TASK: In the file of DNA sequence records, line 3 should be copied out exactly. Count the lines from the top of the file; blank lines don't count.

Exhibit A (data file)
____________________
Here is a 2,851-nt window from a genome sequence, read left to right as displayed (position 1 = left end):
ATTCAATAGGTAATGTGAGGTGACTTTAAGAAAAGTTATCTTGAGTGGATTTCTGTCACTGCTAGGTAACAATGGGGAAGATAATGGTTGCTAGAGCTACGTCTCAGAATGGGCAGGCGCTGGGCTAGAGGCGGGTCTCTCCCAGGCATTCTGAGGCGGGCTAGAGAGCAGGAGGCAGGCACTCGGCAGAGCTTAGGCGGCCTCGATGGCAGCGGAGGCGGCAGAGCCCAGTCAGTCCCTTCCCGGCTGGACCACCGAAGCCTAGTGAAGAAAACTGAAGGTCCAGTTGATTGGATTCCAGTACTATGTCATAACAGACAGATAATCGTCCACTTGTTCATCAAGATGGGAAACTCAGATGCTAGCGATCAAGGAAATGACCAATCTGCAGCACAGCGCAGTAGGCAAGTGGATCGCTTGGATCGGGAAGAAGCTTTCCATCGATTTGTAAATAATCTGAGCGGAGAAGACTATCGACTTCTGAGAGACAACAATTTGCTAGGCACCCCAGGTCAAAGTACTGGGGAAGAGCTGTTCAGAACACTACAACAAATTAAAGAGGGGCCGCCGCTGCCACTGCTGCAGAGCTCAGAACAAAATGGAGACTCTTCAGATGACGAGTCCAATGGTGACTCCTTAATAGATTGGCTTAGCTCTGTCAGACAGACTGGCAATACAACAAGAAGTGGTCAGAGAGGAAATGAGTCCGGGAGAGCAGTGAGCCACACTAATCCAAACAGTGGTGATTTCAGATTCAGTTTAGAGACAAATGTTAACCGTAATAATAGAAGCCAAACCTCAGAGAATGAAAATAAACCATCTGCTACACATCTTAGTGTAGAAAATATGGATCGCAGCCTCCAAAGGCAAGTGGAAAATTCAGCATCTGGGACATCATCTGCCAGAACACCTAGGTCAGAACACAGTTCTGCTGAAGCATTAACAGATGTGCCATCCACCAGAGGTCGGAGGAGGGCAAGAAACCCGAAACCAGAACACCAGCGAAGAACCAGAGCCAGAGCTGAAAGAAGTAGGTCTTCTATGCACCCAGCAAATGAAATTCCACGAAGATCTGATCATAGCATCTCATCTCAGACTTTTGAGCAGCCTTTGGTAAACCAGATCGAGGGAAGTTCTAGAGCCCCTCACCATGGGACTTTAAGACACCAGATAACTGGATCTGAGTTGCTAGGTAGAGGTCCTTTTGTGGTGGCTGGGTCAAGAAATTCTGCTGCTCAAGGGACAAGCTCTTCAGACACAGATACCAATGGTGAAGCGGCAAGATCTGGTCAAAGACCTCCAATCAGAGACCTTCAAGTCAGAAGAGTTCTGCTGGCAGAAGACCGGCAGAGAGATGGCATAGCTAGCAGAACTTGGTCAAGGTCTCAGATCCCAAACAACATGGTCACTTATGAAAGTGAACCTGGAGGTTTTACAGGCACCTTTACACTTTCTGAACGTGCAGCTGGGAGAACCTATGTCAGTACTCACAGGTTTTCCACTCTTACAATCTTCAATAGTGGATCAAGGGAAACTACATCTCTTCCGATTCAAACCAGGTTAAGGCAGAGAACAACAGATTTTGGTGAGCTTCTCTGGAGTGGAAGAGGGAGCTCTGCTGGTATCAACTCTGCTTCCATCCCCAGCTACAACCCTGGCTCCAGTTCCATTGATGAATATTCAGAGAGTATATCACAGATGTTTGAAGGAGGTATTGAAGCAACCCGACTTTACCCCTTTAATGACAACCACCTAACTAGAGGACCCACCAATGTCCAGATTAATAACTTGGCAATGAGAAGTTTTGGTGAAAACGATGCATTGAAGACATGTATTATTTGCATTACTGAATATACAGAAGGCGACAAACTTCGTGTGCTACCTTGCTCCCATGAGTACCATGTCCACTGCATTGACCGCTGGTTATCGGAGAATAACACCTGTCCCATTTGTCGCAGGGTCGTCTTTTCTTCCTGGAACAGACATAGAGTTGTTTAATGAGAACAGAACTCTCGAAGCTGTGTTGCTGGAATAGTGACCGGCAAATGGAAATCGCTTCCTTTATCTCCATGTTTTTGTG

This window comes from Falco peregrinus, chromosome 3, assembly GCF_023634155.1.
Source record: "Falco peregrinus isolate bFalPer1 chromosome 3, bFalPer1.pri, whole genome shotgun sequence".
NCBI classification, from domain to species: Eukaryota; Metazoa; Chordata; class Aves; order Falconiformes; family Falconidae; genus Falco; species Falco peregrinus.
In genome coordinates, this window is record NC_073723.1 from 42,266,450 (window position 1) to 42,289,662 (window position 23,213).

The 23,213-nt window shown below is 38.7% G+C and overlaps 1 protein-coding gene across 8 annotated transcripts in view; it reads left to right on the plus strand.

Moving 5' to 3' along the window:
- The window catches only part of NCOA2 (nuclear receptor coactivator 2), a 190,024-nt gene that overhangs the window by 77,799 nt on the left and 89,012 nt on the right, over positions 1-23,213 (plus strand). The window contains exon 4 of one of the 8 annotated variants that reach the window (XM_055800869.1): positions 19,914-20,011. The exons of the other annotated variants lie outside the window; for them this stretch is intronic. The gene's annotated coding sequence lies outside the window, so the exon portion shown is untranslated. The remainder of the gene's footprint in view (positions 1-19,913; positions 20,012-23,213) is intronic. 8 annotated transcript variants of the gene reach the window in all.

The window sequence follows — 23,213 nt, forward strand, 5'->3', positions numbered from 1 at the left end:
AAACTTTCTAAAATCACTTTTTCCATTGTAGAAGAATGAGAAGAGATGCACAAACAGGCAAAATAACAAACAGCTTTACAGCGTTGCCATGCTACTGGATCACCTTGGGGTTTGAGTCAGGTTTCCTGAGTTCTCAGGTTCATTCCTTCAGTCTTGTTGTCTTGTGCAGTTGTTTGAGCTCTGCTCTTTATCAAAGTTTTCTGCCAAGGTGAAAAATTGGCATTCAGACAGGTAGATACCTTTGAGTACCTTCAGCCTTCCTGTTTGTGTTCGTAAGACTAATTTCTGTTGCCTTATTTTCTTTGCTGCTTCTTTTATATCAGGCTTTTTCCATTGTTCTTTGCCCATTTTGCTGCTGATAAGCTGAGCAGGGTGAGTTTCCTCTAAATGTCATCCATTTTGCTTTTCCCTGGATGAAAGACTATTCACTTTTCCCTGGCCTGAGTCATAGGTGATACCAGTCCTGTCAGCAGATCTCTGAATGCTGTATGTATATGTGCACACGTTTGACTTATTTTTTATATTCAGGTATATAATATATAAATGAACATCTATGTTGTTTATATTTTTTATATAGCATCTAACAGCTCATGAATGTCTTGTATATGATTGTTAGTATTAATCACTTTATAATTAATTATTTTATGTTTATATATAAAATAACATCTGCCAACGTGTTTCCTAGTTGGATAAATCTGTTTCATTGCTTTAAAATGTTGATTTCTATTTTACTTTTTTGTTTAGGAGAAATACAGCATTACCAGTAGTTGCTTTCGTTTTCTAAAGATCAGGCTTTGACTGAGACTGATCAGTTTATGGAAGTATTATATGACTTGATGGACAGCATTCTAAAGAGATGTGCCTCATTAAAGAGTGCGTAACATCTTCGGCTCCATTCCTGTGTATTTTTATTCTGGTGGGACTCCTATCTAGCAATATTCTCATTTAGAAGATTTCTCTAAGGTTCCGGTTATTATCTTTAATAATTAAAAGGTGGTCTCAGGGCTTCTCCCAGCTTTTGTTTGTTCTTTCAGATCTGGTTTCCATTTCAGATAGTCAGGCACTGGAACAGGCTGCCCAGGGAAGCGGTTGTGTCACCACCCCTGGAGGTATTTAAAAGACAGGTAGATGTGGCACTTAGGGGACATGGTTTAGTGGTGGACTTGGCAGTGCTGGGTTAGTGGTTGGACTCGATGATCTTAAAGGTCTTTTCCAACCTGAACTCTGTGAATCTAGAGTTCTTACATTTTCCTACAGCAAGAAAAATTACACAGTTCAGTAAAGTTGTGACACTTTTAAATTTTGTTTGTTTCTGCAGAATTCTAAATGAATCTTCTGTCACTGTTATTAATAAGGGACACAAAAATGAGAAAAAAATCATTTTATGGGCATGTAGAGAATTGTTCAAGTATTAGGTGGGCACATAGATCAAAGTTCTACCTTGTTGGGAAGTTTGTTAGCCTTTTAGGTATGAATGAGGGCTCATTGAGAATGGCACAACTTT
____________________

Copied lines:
This window comes from Falco peregrinus, chromosome 3, assembly GCF_023634155.1.